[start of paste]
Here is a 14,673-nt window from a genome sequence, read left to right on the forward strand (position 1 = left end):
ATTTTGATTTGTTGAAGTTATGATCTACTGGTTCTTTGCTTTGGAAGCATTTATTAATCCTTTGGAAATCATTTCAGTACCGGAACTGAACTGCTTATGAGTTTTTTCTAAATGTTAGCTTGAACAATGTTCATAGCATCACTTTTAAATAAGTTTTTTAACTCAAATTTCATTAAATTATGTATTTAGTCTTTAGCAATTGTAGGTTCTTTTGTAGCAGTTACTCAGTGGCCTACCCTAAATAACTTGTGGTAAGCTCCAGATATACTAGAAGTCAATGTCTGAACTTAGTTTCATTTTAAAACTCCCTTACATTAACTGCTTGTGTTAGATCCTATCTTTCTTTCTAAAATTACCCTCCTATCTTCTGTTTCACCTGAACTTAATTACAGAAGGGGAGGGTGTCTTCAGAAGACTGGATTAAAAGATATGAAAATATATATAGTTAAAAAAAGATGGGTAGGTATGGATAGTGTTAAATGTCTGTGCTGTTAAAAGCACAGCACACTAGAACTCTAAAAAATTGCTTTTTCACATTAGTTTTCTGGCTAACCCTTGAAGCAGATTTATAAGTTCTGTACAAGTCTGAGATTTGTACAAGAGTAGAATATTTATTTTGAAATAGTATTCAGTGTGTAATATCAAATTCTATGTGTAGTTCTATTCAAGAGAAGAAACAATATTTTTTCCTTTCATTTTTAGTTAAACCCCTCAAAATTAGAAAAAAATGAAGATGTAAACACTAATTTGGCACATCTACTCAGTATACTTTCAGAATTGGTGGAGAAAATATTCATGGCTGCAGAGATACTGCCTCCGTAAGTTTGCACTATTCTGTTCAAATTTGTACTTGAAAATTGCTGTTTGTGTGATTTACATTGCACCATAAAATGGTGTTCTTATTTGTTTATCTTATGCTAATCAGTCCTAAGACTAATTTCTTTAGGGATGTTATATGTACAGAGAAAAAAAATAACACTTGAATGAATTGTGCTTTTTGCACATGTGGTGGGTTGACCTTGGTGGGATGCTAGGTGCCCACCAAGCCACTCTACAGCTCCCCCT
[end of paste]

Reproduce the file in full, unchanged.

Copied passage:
Here is a 14,673-nt window from a genome sequence, read left to right on the forward strand (position 1 = left end):
ATTTTGATTTGTTGAAGTTATGATCTACTGGTTCTTTGCTTTGGAAGCATTTATTAATCCTTTGGAAATCATTTCAGTACCGGAACTGAACTGCTTATGAGTTTTTTCTAAATGTTAGCTTGAACAATGTTCATAGCATCACTTTTAAATAAGTTTTTTAACTCAAATTTCATTAAATTATGTATTTAGTCTTTAGCAATTGTAGGTTCTTTTGTAGCAGTTACTCAGTGGCCTACCCTAAATAACTTGTGGTAAGCTCCAGATATACTAGAAGTCAATGTCTGAACTTAGTTTCATTTTAAAACTCCCTTACATTAACTGCTTGTGTTAGATCCTATCTTTCTTTCTAAAATTACCCTCCTATCTTCTGTTTCACCTGAACTTAATTACAGAAGGGGAGGGTGTCTTCAGAAGACTGGATTAAAAGATATGAAAATATATATAGTTAAAAAAAGATGGGTAGGTATGGATAGTGTTAAATGTCTGTGCTGTTAAAAGCACAGCACACTAGAACTCTAAAAAATTGCTTTTTCACATTAGTTTTCTGGCTAACCCTTGAAGCAGATTTATAAGTTCTGTACAAGTCTGAGATTTGTACAAGAGTAGAATATTTATTTTGAAATAGTATTCAGTGTGTAATATCAAATTCTATGTGTAGTTCTATTCAAGAGAAGAAACAATATTTTTTCCTTTCATTTTTAGTTAAACCCCTCAAAATTAGAAAAAAATGAAGATGTAAACACTAATTTGGCACATCTACTCAGTATACTTTCAGAATTGGTGGAGAAAATATTCATGGCTGCAGAGATACTGCCTCCGTAAGTTTGCACTATTCTGTTCAAATTTGTACTTGAAAATTGCTGTTTGTGTGATTTACATTGCACCATAAAATGGTGTTCTTATTTGTTTATCTTATGCTAATCAGTCCTAAGACTAATTTCTTTAGGGATGTTATATGTACAGAGAAAAAAAATAACACTTGAATGAATTGTGCTTTTTGCACATGTGGTGGGTTGACCTTGGTGGGATGCTAGGTGCCCACCAAGCCACTCTACAGCTCCCCCT